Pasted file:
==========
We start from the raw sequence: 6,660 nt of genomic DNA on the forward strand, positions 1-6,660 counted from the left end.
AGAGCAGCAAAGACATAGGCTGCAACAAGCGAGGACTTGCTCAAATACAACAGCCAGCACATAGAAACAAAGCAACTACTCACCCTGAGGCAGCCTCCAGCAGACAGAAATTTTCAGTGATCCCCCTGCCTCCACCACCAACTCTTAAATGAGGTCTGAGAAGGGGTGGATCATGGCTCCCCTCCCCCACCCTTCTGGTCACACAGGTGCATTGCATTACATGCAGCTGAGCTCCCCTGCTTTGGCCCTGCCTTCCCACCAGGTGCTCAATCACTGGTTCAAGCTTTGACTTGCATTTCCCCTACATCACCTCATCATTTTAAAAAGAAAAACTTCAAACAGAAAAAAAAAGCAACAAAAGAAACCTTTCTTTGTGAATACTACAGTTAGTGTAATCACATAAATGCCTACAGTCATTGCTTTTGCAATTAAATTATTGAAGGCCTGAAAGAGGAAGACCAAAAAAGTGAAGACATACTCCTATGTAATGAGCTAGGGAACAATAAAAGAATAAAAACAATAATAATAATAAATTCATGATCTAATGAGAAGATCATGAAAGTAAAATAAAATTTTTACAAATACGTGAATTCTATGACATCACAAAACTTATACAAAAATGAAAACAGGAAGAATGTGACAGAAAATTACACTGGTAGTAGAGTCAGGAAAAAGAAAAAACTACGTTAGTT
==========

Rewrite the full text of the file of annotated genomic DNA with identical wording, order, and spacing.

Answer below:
We start from the raw sequence: 6,660 nt of genomic DNA on the forward strand, positions 1-6,660 counted from the left end.
AGAGCAGCAAAGACATAGGCTGCAACAAGCGAGGACTTGCTCAAATACAACAGCCAGCACATAGAAACAAAGCAACTACTCACCCTGAGGCAGCCTCCAGCAGACAGAAATTTTCAGTGATCCCCCTGCCTCCACCACCAACTCTTAAATGAGGTCTGAGAAGGGGTGGATCATGGCTCCCCTCCCCCACCCTTCTGGTCACACAGGTGCATTGCATTACATGCAGCTGAGCTCCCCTGCTTTGGCCCTGCCTTCCCACCAGGTGCTCAATCACTGGTTCAAGCTTTGACTTGCATTTCCCCTACATCACCTCATCATTTTAAAAAGAAAAACTTCAAACAGAAAAAAAAAGCAACAAAAGAAACCTTTCTTTGTGAATACTACAGTTAGTGTAATCACATAAATGCCTACAGTCATTGCTTTTGCAATTAAATTATTGAAGGCCTGAAAGAGGAAGACCAAAAAAGTGAAGACATACTCCTATGTAATGAGCTAGGGAACAATAAAAGAATAAAAACAATAATAATAATAAATTCATGATCTAATGAGAAGATCATGAAAGTAAAATAAAATTTTTACAAATACGTGAATTCTATGACATCACAAAACTTATACAAAAATGAAAACAGGAAGAATGTGACAGAAAATTACACTGGTAGTAGAGTCAGGAAAAAGAAAAAACTACGTTAGTT